Press Release No. 70 | 3 December 2010
DFG Establishes Four New Research Units
Topics range from acute kidney injury to little researched learning processes
The Deutsche Forschungsgemeinschaft (DFG, German Research Foundation) is establishing four new Research Units. The decision was made by the DFG Senate at its December session in Bonn. The establishment of the Research Units will enable researchers to explore prevailing topical questions and generate new approaches in their respective fields.
Like all DFG-funded Research Units, these new location-independent centers will operate interdisciplinarily. Their research will focus on acute kidney injury, little understood learning processes, titanium and titanium alloys, and micro-organisms separating organic compounds.
The new Research Units will receive approximately €9.3 million in their first three-year funding period. This will bring the total number of Research Units funded by the DFG to 217.
The new Research Units (listed in alphabetical order of coordinating university):
The Research Unit "Hemodynamic Mechanisms of Acute Kidney Injury (AKI)" will bring together experts in the fields of nephrology and physiology to study the pathophysiology of acute kidney injuries. Researchers at the Unit will apply an inter-methodological and translational approach to ascertain the molecular and cellular processes that play a role in the development of acute kidney injury, and seek to identify specific markers to facilitate early recognition. This will lead to the development of new strategies in the treatment and prevention of acute kidney injuries.
(Coordinator: Professor Dr. Pontus Börje Persson, Charité - University Medical Centre Berlin)
As humans we are not only capable of acquiring and retaining new knowledge, we are also able to recognise when our knowledge has become oosolete or is no longer applicable. It is through this process, known as extinction learning, that we learn to disregard obsolete knowledge in determining our actions. This obsolete knowledge itself does not simply disappear, however, and it can even be reactivated. The new Research Unit "Extinction Learning: Behavioural, Neural and Clinical" will seek to analyse the mechanisms underlying the little understood phenomenon of extinction learning on several different levels. To this end, learning processes in several different species including rodents and humans will be experimentally analysed. This Research Unit will focus on the role of the learning context and offer insights into the common and distinct extinction mechanisms of different systems and organisms.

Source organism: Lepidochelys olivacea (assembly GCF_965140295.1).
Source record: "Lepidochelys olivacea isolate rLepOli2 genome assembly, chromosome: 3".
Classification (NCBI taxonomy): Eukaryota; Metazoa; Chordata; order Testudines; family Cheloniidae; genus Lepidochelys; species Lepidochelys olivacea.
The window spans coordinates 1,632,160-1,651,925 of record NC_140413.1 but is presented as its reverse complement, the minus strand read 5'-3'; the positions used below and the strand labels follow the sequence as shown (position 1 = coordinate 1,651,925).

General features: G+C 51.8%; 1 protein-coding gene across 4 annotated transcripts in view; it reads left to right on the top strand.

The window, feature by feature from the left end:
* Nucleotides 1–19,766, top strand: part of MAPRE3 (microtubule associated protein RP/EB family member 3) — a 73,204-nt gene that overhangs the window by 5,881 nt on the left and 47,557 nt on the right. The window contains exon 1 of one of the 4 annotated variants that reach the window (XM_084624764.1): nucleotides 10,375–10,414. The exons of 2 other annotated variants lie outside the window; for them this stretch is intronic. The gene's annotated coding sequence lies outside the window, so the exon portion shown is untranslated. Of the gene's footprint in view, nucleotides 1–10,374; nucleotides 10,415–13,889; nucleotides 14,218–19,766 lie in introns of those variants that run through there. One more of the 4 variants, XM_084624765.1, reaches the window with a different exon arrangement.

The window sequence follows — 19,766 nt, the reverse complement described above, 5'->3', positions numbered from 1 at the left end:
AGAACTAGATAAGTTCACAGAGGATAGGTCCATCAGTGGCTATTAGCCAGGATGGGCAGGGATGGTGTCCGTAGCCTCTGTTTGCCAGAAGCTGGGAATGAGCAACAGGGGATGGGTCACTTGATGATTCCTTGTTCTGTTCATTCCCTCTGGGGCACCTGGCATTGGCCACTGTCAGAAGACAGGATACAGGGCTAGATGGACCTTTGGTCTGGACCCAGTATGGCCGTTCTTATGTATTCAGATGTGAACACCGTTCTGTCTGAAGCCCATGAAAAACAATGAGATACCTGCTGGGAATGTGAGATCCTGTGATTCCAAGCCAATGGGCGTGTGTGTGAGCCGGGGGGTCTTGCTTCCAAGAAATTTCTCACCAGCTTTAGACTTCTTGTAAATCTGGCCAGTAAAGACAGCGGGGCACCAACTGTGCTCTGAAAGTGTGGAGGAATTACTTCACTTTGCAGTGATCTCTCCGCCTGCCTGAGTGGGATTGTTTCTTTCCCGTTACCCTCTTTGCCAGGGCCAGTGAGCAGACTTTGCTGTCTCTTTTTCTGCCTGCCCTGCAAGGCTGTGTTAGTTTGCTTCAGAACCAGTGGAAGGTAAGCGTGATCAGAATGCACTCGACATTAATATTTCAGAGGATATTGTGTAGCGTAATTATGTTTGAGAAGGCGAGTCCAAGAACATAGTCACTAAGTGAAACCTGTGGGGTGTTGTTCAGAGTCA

(Coordinator: Professor Dr. Onur Güntürkün, Ruhr University of Bochum)
Developing and implementing concepts for a simplified production of titanium – this is the aim of the Research Unit "Enhanced Techniques for the Production of Titanium and Titanium Alloys". The high strength and low density of titanium and titanium alloys make them ideal construction materials, but the energy requirement for and high cost of their conventional extraction and processing methods have limited their application to only a few fields. This Research Unit's vision: the introduction of titanium and titanium alloys as mass production materials. In order to save expense and improve titanium’s energy balance, the conditioning, reduction and refining processes as well as the application of thermochemical modelling are to be examined.
(Coordinator: Professor Dr.-Ing. Eberhard Gock, Technical University of Clausthal)
The microbiological Research Unit "Anaerobic Biological Dehalogenation: Organisms, Biochemistry, and (Eco-)Physiology" has set its sights on analysing how micro-organisms separate halogen substituents, (for instance chlorine), from organic compounds. Their goal is a better understanding of the oxygen-free variant of this process known as anaerobic dehalogenation. Recent developments in analytical methodology and the availability of genomic data on various dehalogenating bacteria will enable the researchers to study this phenomenon in detail. Not least, this research is also relevant from an environmental point of view: Many toxic substances consist of organic halogenated compounds, and this Research Unit's work on the biochemical processes of these micro-organisms will enhance our understanding of pollutant degradation and deliver environmentally relevant findings.
(Coordinator: Professor Dr. Gabriele Diekert, Friedrich Schiller University of Jena)
More information on Research Units is available at:
Further information is available from the coordinators of the individual Research Units.